comfort for the atheist

I went to a graveside funeral recently. A Christian pastor led the service, and he read several passages from the bible about everlasting life with Jesus and how He has prepared a place to receive his believers after their life ends here on earth.

If you believe in the Christian faith, it must be comforting and uplifting to hear those words, to know that death is not a final end but a passage to a better place. I feel like the friends and family at the service appreciated this, and it helped them cope with the loss of a loved one.

As an atheist (or possibly an atheistic agnostic), I wonder what there is to give me peace and hope after someone close to me has died. Without the belief in an afterlife, am I to think that death is the end, hard stop? I am afraid that’s all there is; you had better enjoy life while you live it, because when the clock reads 0:00, you’re worm food, and that is it.

I believe that a person lives on in the memory of everyone they touched and everyone who loved them, but those memories are fleeting and fade over time. Some people live on through their accomplishments or inventions, but perhaps only in history books or remembered names of long-dead people. But these fragments are just temporary, and don’t imply any kind of afterlife. A person has no consciousness after death and cannot transfer from one phase of life to another one … or can they?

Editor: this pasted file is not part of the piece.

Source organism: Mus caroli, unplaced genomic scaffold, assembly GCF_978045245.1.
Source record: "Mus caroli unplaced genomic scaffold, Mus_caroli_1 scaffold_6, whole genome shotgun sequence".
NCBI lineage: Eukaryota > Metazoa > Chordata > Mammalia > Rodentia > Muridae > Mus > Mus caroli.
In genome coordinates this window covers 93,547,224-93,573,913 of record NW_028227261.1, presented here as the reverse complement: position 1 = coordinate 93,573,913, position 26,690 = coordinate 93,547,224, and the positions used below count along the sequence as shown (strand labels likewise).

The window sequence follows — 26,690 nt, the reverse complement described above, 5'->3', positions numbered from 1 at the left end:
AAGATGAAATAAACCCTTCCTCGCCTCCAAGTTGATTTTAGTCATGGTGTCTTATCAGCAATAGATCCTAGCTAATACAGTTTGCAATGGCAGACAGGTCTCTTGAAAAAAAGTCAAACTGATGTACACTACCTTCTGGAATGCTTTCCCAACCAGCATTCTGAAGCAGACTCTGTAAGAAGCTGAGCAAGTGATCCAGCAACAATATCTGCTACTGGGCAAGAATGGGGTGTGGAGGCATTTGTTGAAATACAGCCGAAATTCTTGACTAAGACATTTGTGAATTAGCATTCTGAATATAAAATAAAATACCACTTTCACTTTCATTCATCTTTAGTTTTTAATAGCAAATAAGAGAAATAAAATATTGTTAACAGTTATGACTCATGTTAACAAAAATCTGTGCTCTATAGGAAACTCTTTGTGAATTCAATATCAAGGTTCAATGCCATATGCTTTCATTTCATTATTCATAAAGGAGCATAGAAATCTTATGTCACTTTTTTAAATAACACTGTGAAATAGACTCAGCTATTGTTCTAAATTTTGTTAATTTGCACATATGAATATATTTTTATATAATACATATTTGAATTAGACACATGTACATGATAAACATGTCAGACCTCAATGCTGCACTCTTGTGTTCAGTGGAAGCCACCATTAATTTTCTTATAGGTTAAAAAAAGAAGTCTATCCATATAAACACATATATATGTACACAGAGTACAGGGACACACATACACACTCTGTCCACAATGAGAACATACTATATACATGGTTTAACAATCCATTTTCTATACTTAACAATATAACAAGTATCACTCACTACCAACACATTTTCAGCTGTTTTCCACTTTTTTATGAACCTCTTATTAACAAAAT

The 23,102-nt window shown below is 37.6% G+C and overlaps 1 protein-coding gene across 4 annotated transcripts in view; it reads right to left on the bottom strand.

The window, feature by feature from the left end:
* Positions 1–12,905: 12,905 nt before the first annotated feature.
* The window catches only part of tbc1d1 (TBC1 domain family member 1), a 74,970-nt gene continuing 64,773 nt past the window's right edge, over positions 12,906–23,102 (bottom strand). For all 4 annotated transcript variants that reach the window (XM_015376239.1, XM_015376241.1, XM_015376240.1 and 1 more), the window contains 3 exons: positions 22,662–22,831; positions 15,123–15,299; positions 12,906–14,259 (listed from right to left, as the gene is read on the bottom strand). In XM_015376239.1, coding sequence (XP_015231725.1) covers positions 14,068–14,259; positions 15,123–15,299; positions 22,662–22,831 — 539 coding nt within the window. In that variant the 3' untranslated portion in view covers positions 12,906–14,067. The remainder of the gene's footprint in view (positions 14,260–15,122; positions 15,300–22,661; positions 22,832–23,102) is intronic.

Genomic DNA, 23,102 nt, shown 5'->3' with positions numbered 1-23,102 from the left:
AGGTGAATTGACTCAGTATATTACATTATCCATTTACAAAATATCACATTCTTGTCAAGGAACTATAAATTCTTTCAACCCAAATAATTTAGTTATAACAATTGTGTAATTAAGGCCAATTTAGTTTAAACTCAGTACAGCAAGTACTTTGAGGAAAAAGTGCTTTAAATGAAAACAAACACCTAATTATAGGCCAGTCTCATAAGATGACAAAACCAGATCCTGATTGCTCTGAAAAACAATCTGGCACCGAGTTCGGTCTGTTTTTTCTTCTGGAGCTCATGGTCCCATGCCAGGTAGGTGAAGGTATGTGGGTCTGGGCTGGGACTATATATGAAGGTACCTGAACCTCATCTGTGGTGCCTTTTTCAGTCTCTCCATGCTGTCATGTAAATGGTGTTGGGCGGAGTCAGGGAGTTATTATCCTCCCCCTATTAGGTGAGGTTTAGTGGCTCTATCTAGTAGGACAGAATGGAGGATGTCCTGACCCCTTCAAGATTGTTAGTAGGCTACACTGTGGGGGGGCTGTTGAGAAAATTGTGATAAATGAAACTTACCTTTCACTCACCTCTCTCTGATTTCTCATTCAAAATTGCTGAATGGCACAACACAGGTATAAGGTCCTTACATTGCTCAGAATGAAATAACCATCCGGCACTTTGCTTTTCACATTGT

Personally I don’t believe in any god or eternal life for the soul, but I’m open to the possibility of other outcomes that can’t be explained. There is something appealing about the concept of reincarnation. There are young people that seem truly wise beyond their age (you hear these people called “old souls”). I can accept that ghosts might exist (I think I saw one as an older child). I believe evil forces exist in this world and cause pain and suffering.

But those possibilities cannot be explained through science or logic; these are only constructs of the mind. The brain goes dark after death, and doesn’t return. People who talk about “near-death experiences” are simply confusing perception with the action of chemical reactions and electrical impulses.

None of this answers the questions at hand: what is there that gives me solace and comfort when someone has died, and what do I have to look forward to after death? I don’t think there is anything for me after death, but first I need to finish living. I can help keep alive the memory of people who are close to me. I can do good for others while I am alive. I can have a positive effect on the people around me, even if only a few. 

That’s good enough for me.

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